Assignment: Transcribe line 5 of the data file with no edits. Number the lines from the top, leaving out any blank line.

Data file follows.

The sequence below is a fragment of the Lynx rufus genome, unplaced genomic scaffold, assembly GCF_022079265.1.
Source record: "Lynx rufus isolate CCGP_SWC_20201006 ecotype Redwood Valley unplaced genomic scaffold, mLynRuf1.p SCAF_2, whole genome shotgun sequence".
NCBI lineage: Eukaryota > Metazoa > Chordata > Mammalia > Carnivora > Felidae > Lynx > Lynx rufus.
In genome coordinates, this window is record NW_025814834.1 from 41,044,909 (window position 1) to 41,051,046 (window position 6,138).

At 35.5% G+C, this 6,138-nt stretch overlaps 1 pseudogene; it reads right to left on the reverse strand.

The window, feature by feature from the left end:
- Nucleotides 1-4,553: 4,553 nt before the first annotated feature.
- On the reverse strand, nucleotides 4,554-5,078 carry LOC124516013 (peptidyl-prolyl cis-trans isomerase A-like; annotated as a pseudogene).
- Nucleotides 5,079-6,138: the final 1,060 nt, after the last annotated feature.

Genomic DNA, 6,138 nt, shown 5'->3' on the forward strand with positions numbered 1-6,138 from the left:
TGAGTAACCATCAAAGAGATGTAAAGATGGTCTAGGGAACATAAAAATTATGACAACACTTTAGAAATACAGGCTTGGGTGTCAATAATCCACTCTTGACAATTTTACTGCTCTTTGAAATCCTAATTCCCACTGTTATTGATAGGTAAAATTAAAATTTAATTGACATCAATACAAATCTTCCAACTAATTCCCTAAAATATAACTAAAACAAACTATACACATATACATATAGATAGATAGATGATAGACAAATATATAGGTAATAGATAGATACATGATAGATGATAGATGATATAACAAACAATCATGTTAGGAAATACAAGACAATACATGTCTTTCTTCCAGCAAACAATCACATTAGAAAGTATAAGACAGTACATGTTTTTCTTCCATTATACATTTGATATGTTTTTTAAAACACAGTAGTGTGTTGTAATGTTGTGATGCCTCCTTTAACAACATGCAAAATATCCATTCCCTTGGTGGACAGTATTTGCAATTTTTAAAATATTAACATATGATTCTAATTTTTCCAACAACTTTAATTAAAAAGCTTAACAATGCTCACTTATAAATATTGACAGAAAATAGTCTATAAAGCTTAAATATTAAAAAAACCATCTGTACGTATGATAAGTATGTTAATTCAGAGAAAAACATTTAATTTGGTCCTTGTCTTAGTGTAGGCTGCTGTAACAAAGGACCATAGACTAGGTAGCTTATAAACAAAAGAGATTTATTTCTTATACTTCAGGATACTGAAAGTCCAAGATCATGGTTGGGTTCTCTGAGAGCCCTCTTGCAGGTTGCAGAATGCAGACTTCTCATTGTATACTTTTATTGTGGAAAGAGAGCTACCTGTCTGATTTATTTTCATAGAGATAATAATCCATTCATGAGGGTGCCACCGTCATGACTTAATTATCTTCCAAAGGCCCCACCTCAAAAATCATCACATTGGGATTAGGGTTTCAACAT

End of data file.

At 35.5% G+C, this 6,138-nt stretch overlaps 1 pseudogene; it reads right to left on the reverse strand.